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6211 Understanding Data Tables
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A data table consists of a collection of columns and a collection of rows DataRow objects are a collection of Items, which are the fields of the row To access a value in a data table you must specify the row number and column identifier (either column name or number), as shown in the following code, which sets the CategoryName column of the second row in the dtabCategories data table to Muzzy:
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dtabCategoriesRows[1]["CategoryName"] = "Muzzy";
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You can also use the DataTable class s Select method to access rows by value The following code returns the array of rows whose CategoryName is Widgets:
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62 Working with Data Sets
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dsetDBTables["Categories"]Select("CategoryName = 'Widgets'");
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To save the reference to the first row in the array, you would code the following line (Remember that arrays are zero-based; the first row of this array is row 0)
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drowX = dsetDBTables["Categories"]Select( "CategoryName = 'Widgets'")[0];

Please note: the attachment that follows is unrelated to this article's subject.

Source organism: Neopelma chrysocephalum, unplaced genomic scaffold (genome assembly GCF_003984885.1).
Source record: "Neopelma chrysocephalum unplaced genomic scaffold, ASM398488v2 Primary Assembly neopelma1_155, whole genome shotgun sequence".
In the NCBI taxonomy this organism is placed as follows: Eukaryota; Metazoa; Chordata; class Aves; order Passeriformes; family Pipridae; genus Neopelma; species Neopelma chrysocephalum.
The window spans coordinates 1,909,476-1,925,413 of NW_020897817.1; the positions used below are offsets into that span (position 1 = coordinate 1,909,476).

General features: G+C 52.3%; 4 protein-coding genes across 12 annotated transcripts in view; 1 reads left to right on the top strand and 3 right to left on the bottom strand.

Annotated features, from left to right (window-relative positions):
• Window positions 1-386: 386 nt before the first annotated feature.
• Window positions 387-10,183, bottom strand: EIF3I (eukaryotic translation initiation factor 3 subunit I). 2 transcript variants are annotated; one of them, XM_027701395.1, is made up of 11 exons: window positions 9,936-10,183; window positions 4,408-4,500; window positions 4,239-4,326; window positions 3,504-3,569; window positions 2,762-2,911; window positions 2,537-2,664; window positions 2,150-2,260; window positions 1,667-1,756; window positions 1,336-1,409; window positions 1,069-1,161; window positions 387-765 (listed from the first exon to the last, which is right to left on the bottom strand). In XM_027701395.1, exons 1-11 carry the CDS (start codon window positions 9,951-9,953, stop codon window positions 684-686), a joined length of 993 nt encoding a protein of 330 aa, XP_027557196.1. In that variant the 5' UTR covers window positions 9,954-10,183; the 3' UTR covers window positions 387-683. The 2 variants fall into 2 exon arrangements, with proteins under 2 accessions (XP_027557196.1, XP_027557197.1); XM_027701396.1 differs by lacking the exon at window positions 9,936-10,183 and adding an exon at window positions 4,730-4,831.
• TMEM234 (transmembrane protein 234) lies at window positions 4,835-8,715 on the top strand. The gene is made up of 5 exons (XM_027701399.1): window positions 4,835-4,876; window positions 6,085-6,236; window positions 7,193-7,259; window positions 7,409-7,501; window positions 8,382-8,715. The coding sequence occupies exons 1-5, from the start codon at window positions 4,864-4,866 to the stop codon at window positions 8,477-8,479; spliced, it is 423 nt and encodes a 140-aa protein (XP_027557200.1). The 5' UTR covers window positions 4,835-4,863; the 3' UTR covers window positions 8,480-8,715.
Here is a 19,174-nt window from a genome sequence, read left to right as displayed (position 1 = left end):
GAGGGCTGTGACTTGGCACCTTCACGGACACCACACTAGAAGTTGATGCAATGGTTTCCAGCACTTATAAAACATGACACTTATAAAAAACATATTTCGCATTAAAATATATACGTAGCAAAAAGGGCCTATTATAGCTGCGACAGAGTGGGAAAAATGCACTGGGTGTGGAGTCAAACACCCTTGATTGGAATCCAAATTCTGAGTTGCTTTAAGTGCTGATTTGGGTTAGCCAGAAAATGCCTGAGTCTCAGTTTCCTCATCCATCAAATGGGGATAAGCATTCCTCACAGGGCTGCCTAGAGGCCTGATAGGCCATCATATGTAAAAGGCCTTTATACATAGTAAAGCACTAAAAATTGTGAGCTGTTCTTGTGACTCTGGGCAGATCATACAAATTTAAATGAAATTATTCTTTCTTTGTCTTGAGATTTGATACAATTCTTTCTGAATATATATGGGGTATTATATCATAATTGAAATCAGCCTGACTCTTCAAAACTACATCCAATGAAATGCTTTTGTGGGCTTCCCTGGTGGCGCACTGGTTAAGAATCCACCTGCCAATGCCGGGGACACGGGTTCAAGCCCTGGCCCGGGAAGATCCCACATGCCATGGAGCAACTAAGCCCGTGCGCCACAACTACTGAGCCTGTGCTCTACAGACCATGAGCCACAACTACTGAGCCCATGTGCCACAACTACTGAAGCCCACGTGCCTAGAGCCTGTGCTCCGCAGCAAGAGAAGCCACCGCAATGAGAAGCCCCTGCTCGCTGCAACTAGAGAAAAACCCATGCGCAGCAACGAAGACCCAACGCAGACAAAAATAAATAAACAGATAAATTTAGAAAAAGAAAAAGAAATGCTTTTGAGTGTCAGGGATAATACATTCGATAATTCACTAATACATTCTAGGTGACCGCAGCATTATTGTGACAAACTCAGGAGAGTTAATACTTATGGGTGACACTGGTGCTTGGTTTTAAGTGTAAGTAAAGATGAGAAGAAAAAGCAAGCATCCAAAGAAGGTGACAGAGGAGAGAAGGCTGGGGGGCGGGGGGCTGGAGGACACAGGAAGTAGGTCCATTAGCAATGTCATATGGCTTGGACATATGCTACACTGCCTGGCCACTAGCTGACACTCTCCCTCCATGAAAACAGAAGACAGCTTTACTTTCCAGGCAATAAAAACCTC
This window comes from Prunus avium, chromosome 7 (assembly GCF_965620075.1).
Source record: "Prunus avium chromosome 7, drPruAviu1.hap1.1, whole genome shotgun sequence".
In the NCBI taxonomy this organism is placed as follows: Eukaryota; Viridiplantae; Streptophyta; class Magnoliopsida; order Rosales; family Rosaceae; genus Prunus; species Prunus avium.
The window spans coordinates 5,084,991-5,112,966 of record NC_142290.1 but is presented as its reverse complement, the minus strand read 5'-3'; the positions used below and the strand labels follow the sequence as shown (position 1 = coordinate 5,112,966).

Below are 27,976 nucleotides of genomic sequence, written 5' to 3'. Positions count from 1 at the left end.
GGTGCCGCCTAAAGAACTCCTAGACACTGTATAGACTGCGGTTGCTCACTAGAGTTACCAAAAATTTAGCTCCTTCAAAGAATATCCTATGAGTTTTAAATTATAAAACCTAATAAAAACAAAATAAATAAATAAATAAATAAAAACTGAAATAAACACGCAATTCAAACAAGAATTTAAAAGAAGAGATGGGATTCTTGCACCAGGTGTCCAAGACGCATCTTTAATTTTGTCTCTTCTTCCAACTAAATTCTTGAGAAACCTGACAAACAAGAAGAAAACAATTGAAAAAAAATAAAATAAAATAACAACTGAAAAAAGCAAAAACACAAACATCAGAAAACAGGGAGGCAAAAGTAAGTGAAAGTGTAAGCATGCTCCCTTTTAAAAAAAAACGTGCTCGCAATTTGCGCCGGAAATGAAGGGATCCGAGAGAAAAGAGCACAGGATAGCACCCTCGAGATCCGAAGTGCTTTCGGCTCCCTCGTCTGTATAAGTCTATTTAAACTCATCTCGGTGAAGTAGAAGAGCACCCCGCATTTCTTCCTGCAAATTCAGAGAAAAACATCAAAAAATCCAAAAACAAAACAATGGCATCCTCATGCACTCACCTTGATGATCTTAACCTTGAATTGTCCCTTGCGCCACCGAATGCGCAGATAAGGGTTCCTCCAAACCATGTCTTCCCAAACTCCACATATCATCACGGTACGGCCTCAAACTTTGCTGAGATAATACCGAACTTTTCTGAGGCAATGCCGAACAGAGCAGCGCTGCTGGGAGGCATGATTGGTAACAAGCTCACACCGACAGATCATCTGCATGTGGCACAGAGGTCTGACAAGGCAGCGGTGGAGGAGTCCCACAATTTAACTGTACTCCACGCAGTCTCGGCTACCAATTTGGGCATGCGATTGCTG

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Accessing columns by name makes your code more readable, but the code will execute more quickly if you access columns by index value rather than by name A good performance strategy is to look up the row index value for the name once and thereafter access the column by index value We often think of a data table as a two-dimensional object, but we should think of it as a three-dimensional object Each data element (ie, each field) in a data table can have up to four values, referred to as versions: Current, Original, Proposed, and Default Having four possible values for each field does not necessarily make the data table four times as large, because values exist only when necessary The Default version, for instance, applies at the column level, not the individual field level There is at most one Default value per column, not one for each field In addition to multiple possible field versions, individual rows have a status value, such as Unchanged, Modified, Added, or Deleted Understanding the meaning of the versions and status codes, and the relationship between them, is essential when programming for data sets To illustrate this, we focus on two field versions, Original and Current, and two row statuses, Unchanged and Modified When new rows are added to a data table, the Original and Current values are equal to each other and the status is set to Unchanged When field values change in a data table either because of changes done by your code or from user actions on a data-bound control the new value becomes the Current value, the old value remains the Original value, and the state is set to Modified At some point in the execution of the program, you decide that you have completed your changes, that new values are no longer new That is, you want the Original value thrown away and replaced with the Current value, and you want the row status set back to Unchanged Normally, this desire to shuffle versions and statuses occurs because you have pushed the changes back to the underlying database, but it could occur for a variety of other reasons as well